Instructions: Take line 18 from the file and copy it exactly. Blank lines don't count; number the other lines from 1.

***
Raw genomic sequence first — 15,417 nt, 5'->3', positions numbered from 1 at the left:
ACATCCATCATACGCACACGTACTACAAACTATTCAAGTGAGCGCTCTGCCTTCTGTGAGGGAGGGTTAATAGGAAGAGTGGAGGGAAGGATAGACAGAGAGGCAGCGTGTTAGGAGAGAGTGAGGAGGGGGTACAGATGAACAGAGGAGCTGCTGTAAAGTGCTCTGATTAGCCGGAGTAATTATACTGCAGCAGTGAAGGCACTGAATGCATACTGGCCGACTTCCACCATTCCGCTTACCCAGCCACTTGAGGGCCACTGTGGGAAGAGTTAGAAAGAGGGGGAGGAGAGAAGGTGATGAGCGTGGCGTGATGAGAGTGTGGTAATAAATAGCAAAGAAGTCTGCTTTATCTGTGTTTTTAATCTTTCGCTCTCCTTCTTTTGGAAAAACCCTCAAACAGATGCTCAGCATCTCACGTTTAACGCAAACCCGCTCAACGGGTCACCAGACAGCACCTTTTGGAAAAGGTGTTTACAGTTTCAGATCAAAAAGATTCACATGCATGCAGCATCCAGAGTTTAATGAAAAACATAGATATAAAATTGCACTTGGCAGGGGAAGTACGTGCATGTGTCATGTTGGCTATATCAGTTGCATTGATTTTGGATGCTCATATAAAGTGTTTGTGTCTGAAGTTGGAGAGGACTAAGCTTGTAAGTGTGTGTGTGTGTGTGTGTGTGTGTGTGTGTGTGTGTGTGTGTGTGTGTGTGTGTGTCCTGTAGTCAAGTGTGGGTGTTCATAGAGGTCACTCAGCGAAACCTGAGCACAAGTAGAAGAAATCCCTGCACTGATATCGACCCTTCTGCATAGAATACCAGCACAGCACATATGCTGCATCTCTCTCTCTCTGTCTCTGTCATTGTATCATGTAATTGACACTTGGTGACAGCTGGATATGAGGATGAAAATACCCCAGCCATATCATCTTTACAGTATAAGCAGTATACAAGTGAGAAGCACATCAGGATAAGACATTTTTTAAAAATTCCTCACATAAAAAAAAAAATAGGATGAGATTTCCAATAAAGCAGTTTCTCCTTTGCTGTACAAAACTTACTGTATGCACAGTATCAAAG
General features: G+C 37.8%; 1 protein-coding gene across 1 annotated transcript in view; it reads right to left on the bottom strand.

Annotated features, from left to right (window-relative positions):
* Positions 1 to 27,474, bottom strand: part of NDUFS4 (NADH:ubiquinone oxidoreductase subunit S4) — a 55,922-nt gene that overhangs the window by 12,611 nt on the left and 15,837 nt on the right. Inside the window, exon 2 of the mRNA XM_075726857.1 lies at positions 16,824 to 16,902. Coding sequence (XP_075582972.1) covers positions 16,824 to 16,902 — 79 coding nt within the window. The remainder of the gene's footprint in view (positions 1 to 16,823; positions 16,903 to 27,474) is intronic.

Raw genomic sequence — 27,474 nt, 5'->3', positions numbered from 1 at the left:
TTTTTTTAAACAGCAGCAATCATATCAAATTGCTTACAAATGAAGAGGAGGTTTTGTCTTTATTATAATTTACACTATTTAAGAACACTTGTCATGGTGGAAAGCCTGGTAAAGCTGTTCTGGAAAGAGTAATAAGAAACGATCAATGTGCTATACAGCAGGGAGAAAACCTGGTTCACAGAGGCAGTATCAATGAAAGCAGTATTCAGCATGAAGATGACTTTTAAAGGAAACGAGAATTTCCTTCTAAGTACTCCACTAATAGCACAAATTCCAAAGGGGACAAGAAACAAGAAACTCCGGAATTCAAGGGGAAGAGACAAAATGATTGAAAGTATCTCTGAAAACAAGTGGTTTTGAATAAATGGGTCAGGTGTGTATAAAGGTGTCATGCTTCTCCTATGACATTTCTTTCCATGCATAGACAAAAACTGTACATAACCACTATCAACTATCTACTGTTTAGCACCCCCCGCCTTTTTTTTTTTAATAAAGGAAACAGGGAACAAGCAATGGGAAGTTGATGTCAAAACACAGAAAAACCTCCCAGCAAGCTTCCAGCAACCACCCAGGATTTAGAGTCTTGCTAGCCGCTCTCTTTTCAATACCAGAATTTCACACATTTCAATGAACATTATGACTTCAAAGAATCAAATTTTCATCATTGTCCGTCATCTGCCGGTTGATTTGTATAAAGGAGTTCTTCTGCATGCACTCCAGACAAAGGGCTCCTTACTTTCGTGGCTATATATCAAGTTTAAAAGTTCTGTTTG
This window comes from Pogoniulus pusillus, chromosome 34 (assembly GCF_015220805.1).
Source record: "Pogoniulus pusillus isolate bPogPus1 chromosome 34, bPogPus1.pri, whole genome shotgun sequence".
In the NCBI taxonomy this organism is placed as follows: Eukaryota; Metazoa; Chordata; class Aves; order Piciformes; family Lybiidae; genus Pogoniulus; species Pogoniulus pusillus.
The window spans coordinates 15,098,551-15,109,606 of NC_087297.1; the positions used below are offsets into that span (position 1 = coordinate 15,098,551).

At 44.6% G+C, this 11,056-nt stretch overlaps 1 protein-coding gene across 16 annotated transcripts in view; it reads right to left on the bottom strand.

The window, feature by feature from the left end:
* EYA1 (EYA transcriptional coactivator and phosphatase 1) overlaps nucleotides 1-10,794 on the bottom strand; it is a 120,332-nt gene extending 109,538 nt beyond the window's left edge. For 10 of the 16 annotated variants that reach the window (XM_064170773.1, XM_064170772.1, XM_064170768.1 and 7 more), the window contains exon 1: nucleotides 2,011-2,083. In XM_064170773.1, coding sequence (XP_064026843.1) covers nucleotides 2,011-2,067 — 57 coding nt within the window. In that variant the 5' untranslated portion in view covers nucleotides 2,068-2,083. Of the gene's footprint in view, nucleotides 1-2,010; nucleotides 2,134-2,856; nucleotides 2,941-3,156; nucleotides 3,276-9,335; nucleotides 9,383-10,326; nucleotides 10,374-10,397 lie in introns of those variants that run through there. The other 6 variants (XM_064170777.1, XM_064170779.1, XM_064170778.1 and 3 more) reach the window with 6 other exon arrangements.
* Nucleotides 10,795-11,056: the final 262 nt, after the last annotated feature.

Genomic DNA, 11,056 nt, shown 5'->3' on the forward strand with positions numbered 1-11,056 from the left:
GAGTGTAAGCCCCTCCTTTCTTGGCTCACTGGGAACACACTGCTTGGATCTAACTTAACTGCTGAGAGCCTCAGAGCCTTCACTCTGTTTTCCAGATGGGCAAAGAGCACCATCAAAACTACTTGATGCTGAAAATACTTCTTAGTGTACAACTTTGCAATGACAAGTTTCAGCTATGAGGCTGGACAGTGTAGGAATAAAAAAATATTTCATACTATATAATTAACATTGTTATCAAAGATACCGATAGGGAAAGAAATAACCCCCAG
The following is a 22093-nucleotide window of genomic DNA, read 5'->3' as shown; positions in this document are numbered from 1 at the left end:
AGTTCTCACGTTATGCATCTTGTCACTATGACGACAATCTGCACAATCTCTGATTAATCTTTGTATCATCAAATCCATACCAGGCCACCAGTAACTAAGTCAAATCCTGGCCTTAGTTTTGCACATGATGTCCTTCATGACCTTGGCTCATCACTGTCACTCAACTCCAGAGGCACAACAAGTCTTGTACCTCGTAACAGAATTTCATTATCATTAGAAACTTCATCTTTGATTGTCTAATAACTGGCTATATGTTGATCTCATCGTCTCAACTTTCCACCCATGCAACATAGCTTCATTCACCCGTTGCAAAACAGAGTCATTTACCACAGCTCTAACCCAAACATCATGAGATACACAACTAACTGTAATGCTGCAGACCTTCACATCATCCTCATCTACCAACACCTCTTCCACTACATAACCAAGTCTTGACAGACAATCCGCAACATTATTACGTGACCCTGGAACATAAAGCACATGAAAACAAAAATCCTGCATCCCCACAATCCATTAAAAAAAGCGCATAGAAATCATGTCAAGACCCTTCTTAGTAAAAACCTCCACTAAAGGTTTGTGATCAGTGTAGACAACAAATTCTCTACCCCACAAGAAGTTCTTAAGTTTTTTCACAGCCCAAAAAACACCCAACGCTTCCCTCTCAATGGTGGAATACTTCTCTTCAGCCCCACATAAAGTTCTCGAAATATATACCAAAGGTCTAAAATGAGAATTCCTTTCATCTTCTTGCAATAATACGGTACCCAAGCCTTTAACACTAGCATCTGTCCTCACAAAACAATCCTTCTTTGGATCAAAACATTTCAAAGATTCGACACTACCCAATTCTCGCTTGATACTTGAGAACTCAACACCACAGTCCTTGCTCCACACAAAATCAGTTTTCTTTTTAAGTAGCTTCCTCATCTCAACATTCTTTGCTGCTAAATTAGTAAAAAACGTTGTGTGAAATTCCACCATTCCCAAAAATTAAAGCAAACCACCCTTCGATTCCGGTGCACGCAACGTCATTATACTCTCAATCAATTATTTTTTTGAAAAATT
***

The following is a 22093-nucleotide window of genomic DNA, read 5'->3' as shown; positions in this document are numbered from 1 at the left end: